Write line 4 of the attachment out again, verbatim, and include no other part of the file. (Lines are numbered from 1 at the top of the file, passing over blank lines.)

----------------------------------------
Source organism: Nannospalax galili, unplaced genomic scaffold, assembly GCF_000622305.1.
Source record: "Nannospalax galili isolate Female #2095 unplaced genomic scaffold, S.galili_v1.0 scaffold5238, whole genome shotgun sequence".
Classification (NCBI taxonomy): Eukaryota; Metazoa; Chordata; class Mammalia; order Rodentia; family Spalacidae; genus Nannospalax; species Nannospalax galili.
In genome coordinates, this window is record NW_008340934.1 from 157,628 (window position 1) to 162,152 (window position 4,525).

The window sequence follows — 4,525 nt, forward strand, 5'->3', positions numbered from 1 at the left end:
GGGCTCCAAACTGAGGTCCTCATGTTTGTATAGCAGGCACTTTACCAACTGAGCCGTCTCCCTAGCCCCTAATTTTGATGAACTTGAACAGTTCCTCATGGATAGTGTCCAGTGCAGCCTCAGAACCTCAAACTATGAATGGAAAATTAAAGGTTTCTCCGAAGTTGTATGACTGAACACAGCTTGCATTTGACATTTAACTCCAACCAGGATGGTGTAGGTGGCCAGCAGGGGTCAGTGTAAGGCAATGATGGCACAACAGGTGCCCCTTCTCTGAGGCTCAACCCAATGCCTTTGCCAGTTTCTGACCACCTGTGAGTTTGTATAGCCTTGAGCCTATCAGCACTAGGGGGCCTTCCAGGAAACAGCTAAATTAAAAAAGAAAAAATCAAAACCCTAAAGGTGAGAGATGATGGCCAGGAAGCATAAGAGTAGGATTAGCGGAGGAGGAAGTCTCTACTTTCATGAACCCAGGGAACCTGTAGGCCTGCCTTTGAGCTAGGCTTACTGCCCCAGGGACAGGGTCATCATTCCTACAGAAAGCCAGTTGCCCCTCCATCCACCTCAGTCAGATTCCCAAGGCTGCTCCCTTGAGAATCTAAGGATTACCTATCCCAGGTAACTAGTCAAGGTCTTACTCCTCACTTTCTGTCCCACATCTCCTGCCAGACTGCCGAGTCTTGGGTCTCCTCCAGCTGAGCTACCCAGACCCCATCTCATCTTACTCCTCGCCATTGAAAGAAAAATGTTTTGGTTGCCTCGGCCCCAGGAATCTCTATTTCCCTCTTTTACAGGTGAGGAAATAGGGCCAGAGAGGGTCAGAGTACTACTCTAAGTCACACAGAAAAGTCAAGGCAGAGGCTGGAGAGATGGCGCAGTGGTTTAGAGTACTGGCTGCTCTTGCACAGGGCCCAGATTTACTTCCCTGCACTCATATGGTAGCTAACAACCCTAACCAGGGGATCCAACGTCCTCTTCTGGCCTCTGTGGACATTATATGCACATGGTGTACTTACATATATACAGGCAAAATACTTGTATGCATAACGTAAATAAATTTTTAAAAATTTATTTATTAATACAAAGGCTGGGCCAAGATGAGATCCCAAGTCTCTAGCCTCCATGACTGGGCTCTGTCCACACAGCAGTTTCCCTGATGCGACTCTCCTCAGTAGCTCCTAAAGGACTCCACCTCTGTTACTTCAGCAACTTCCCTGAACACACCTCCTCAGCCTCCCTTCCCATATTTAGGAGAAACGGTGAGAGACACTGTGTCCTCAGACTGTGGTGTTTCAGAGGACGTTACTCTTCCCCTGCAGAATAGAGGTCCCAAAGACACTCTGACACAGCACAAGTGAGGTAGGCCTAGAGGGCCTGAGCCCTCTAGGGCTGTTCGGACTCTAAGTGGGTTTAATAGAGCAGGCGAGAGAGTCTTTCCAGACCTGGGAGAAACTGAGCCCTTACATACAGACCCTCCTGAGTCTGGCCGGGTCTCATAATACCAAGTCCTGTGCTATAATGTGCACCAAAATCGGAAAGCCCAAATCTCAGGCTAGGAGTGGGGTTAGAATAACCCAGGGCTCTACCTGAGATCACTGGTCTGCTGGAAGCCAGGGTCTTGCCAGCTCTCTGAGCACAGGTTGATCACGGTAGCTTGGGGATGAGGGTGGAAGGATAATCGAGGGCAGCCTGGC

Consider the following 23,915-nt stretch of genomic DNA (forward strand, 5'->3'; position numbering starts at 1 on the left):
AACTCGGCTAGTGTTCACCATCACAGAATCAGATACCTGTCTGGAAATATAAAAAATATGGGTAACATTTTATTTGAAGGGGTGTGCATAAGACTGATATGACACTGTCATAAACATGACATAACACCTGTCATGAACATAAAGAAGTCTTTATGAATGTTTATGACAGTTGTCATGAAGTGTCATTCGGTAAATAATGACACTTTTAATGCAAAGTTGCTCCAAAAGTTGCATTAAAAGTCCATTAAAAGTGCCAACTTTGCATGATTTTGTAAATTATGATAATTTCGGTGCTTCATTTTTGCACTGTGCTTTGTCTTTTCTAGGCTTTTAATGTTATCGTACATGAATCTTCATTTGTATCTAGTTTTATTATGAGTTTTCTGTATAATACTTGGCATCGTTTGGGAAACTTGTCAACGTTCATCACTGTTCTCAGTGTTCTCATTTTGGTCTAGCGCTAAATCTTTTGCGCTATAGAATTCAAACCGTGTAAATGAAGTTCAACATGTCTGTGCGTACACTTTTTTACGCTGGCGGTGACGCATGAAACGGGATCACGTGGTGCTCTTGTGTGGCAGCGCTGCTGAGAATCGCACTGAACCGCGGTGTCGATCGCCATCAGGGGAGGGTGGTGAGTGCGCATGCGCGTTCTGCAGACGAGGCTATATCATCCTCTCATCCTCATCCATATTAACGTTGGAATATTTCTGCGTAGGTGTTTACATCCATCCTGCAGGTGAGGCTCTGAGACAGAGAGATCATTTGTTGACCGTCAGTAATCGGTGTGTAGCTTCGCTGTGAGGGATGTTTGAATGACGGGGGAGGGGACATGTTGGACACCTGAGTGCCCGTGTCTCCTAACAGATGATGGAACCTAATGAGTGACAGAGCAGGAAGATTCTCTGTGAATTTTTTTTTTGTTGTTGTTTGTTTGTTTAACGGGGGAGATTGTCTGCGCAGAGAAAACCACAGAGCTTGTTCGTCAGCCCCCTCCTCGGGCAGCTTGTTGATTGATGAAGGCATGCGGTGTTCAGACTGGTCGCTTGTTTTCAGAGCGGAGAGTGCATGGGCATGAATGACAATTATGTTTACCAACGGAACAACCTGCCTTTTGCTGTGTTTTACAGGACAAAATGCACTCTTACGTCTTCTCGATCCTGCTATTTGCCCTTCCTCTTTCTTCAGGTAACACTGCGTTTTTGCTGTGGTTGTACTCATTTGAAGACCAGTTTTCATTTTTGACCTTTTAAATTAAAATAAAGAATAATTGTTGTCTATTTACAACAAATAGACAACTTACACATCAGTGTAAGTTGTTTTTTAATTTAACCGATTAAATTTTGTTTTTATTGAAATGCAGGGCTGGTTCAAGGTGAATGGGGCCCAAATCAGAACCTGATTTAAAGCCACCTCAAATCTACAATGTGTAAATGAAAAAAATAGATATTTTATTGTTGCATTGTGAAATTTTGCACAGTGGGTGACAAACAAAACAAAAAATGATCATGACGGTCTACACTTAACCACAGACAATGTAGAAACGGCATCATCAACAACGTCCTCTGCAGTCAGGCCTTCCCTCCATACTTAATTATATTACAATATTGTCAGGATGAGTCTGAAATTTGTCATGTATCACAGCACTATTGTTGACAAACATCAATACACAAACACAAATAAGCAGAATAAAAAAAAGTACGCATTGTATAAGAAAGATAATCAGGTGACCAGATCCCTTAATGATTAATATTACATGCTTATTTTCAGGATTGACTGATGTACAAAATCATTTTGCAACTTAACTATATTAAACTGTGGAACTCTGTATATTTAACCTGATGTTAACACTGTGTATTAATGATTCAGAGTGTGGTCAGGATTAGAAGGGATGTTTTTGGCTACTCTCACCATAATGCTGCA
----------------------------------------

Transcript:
In genome coordinates, this window is record NW_008340934.1 from 157,628 (window position 1) to 162,152 (window position 4,525).